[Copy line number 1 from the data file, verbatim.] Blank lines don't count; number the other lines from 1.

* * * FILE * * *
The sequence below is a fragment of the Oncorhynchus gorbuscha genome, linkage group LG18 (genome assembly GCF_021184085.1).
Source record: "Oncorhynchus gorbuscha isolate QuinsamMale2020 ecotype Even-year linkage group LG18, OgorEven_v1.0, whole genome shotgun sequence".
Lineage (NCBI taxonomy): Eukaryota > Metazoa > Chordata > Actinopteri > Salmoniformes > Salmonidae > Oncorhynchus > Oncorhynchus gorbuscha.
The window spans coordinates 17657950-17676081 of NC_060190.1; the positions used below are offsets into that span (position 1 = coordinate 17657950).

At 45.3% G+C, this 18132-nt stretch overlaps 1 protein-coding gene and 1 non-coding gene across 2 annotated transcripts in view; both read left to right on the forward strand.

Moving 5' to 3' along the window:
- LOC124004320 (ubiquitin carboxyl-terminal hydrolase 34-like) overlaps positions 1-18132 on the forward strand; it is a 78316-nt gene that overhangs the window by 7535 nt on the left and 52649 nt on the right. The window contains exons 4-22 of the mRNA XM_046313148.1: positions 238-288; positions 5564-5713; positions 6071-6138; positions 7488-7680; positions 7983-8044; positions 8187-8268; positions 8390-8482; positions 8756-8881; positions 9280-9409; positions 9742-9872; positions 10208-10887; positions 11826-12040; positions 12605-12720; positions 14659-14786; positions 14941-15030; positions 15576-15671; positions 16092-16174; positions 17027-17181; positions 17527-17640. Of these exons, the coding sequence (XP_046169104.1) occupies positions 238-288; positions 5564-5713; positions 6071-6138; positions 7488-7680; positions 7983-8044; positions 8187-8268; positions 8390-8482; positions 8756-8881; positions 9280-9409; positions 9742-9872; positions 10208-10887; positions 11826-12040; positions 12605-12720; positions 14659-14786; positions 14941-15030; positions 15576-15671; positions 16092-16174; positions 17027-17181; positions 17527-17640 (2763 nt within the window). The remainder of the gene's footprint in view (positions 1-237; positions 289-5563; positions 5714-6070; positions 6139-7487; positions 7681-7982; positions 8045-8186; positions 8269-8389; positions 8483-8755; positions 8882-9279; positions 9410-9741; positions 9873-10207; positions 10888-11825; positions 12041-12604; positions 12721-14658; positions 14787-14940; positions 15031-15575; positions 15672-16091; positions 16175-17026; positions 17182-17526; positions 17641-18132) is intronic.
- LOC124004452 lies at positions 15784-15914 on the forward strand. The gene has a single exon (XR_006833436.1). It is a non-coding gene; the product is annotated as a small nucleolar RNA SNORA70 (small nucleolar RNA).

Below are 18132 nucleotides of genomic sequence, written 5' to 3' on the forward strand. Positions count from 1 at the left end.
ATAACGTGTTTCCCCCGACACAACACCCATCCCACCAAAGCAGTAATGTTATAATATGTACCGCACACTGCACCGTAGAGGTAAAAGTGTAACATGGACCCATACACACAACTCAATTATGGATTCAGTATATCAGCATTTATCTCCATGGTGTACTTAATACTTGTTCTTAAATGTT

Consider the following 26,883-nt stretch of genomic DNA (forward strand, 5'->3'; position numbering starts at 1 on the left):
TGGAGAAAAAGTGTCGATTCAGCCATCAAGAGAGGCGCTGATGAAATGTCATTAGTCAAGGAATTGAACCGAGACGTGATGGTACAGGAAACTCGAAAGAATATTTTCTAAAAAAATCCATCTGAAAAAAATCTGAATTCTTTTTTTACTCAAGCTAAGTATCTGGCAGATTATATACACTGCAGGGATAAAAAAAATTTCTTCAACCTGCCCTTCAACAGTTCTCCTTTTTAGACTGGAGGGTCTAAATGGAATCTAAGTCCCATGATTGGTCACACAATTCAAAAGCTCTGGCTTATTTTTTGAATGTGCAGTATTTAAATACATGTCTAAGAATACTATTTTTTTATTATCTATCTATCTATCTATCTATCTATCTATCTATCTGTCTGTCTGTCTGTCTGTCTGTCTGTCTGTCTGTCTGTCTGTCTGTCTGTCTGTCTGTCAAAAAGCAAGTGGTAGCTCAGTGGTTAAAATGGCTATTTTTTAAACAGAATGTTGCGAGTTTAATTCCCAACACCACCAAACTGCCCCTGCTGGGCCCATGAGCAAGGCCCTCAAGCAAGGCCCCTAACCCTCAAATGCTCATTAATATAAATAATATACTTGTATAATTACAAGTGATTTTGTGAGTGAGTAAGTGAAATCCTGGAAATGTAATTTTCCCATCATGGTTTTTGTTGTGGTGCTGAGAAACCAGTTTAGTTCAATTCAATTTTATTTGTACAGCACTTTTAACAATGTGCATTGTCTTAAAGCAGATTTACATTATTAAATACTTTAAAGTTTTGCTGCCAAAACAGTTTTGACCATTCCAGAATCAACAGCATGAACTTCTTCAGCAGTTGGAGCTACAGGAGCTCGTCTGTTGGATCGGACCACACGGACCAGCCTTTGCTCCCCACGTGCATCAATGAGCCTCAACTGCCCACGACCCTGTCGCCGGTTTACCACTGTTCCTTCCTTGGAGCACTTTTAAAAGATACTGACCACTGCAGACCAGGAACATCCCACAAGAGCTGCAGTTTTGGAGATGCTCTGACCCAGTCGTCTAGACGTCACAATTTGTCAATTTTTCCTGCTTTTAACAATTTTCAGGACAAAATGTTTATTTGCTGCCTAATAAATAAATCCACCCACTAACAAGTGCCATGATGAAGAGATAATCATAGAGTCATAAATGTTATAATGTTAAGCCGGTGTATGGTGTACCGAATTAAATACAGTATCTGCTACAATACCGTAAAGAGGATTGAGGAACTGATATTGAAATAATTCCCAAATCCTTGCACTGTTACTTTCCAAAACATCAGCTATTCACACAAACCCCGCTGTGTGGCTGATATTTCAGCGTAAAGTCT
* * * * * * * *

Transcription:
The sequence below is a fragment of the Oncorhynchus gorbuscha genome, linkage group LG18 (genome assembly GCF_021184085.1).